Surprising Types of People Pilates is Perfect For



When Joseph Pilates created his groundbreaking method of body conditioning, he envisioned people around the world doing his exercises, from childhood throughout adulthood. That means everybody—and every body—can and should do Pilates.

At my Pilates studio, I occasionally speak with people who’d like to try the method but don’t think it’s meant for them or worry that they can’t do it. To clear up those mistaken assumptions, here is a list five types of people who, in my 15 years’ experience, I have seen truly benefit from Pilates.

1. Men

A common belief these days is that Pilates is for women—especially dancers—and even that Pilates was created for dancers. That myth is perpetuated by all the Pilates ads that show women doing dancer-type moves on a mat. No wonder men feel self-conscious about taking a Pilates class!

The truth is that Pilates was originally created for everybody, men and women. As a boxer and fencer, Joseph Pilates designed his method as a way of cross-training for the other types of exercise he enjoyed doing. He even designated certain exercises for men. There are many famous photos of him teaching men in his studio, and quite a few of his male clients went on to teach Pilates professionally for the rest of their lives.

My studio has a healthy number of men who attend class right alongside the women. They tell me Pilates has helped their golf game, eliminated their back pain, helped them run faster and better, and improved their flexibility.

Men also tend to assume Pilates is easy, or that it can’t be effective since it doesn’t involve heavy weights. But Pilates trains the body from the inside out, rather than most forms of exercise that work the superficial, large muscles. And it’s those deep, intrinsic muscles that, once toned, create changes in our other sports, our posture, and ultimately our quality of life.

2. Senior Citizens

Joseph Pilates lived well into his 80s, and some of his former students are still alive today, practicing and even teaching the method. Pilates is the perfect exercise for seniors because it improves joint mobility and flexibility and is non-impact. It’s a great way to keep arthritic joints moving.

I see a nice variety of ages in my classes; they’re not just full of young, flexible people. And my senior students tell me how much they’ve benefitted from Pilates. Just the other day, one said he can touch his toes for the first time in years.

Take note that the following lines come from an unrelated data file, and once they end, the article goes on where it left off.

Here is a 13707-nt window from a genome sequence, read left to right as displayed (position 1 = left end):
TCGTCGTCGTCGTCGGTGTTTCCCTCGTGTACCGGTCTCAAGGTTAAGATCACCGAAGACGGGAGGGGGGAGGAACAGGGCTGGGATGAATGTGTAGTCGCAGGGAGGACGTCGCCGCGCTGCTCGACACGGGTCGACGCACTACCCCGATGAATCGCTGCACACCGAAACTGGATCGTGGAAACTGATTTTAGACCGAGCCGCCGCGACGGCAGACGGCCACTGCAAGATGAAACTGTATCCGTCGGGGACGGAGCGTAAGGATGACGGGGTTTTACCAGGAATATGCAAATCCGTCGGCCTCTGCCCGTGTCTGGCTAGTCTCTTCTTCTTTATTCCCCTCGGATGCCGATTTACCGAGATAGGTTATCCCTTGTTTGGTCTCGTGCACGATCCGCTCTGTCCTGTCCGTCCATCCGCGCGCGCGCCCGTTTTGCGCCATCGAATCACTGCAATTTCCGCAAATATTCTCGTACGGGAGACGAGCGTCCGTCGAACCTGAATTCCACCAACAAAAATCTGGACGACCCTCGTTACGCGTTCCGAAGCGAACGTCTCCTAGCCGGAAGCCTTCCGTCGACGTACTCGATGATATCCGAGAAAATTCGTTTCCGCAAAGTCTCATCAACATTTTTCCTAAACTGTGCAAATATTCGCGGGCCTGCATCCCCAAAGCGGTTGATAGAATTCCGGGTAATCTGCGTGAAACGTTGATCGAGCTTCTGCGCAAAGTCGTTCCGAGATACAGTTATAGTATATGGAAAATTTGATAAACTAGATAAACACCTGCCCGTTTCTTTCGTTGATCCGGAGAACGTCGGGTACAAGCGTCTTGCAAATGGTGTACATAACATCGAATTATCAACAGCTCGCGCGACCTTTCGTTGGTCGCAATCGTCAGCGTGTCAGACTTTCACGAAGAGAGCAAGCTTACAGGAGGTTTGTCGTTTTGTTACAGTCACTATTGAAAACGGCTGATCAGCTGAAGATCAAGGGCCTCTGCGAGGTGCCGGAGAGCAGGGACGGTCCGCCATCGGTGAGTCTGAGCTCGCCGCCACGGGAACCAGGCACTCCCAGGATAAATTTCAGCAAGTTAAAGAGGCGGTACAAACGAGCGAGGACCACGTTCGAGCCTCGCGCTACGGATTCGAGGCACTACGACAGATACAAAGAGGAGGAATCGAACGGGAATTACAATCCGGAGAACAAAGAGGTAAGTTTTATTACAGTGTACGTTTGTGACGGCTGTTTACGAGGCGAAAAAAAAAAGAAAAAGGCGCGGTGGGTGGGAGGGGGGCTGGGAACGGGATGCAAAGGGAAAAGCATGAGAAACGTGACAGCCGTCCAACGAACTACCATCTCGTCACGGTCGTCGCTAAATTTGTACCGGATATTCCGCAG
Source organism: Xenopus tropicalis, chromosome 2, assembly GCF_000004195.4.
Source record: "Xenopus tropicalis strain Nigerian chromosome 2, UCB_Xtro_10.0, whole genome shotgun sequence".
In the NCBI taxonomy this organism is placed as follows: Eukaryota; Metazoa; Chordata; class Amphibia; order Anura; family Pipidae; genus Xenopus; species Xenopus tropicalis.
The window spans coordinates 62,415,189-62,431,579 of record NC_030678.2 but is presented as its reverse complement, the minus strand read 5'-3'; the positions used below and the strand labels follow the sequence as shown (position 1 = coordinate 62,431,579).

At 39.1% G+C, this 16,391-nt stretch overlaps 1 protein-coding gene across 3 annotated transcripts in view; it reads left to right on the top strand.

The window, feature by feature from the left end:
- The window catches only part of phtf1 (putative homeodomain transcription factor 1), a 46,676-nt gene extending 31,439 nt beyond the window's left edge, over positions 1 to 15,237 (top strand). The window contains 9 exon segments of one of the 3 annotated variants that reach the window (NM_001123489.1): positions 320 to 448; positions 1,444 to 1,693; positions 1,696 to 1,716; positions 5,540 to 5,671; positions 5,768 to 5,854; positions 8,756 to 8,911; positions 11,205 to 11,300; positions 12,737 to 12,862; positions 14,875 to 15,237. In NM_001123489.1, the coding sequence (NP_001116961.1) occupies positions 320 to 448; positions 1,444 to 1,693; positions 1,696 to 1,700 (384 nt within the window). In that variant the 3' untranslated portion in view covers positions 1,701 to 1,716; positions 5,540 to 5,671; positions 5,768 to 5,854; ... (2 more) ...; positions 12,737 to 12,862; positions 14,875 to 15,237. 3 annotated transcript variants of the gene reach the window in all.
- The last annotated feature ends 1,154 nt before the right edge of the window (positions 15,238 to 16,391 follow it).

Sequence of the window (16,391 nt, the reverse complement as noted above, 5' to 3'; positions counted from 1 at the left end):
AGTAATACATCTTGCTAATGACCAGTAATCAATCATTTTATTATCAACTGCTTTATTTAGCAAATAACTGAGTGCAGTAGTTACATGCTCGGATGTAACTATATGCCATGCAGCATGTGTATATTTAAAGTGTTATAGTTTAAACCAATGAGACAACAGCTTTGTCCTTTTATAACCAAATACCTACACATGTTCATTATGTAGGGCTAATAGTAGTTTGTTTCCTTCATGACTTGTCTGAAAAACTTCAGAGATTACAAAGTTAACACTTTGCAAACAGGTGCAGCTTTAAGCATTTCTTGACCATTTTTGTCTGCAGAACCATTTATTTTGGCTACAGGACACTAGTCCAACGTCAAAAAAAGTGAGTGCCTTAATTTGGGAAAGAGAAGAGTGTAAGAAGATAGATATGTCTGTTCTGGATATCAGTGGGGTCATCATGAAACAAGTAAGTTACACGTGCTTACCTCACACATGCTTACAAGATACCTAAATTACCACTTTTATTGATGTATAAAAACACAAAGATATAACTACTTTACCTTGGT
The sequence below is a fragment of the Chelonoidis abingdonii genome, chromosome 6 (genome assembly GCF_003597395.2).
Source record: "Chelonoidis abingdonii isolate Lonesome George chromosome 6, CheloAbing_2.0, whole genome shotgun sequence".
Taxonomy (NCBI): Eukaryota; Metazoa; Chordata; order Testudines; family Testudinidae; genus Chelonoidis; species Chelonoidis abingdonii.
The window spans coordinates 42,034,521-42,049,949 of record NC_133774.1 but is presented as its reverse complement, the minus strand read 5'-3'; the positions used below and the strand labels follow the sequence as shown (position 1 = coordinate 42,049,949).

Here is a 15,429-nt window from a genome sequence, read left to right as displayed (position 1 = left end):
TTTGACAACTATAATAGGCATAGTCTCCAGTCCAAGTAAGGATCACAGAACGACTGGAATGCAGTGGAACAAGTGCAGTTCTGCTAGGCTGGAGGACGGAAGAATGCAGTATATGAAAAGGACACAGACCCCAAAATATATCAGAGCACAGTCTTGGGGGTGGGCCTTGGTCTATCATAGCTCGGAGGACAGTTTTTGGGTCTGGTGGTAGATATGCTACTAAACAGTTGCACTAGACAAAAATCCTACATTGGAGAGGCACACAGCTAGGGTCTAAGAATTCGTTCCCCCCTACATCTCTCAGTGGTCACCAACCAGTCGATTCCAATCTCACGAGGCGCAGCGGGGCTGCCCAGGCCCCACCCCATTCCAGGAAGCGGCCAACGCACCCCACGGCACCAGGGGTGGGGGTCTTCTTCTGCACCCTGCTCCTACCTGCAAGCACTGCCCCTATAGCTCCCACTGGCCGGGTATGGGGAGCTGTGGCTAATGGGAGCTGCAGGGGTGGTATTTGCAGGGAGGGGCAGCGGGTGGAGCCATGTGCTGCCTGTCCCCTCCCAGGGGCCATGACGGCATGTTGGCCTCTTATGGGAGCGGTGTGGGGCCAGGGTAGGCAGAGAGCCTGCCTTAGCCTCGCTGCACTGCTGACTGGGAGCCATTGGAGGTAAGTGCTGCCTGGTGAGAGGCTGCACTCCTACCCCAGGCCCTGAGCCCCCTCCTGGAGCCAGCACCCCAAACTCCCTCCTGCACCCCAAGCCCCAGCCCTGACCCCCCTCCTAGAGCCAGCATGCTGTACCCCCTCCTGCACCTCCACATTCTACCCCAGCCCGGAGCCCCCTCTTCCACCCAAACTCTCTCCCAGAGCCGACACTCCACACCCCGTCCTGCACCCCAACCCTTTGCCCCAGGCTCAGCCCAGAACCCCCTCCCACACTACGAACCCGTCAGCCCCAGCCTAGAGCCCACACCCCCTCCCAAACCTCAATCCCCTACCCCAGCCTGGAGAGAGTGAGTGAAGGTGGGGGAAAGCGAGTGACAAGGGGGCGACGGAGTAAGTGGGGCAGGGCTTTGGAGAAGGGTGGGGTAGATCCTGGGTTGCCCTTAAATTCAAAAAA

There are also the mental and psychological benefits. Studies associate longevity with continuously learning new skills, and a studio setting is a wonderful place to socialize, an activity important to seniors’ happiness.

3. Overweight People

Recently a friend told me she was considering taking a Pilates class—but, she said, “I need to lose some weight first.” That struck me as an odd statement, yet it’s not uncommon. There’s a perception that everyone who does Pilates is thin and extremely flexible. This couldn’t be further from the truth. People of all shapes and sizes attend classes and benefit from Pilates.

In fact, Pilates equipment is particularly beneficial to overweight people, as it supports and assists the exercise movements. The springs, pulleys and bars guide the arms and legs and hold the body in alignment so the back is supported while the core is being worked. Pilates is just about the safest and easiest way to exercise if your weight has been holding you back from joining a gym.

4. People Recovering from Injury

Many people start Pilates after surgery or recovery from an injury as a way to build back strength. While Pilates is exercise and not physical therapy, it’s the perfect way to exercise mindfully when in recovery because it is so biomechanically sound. The equipment holds the body in correct alignment while the springs assist movement and create resistance at the same time. The order of exercises in Pilates puts the body through all planes of movement during the hour, to ultimately recreate balance throughout. Pilates re-strengthens, realigns and rebalances the body in a way that no other exercise method really does.

5. Nine-to-Fivers

I recently saw an article titled “Sitting is the New Smoking.” When we sit all day at work, we end up with tight muscles, low-back pain and neck pain. Pilates is the opposite of all that. The exercises simultaneously stretch the tight spots and strengthen the weak spots—-the ultimate multitasking exercise method. After a full hour of both stretching and strengthening, the body comes into balance and feels good again.

With a regular Pilates practice, the mind-body connection becomes progressively stronger. Pretty soon, even people who have to sit most of the day will do so with better posture and a stronger core connection. Just as Joseph Pilates envisioned, the Pilates Method is for every body.

Elaine Ewing is a Pilates teacher and owner of Rhinebeck Pilates, a classical Pilates studio located at 6400 Montgomery St., Rhinebeck, NY. Her studio is equipped with Gratz equipment and offers private sessions as well as tower, reformer and mat classes. For more info, call the studio at 845.876.5686 or visit RhinebeckPilates.com.

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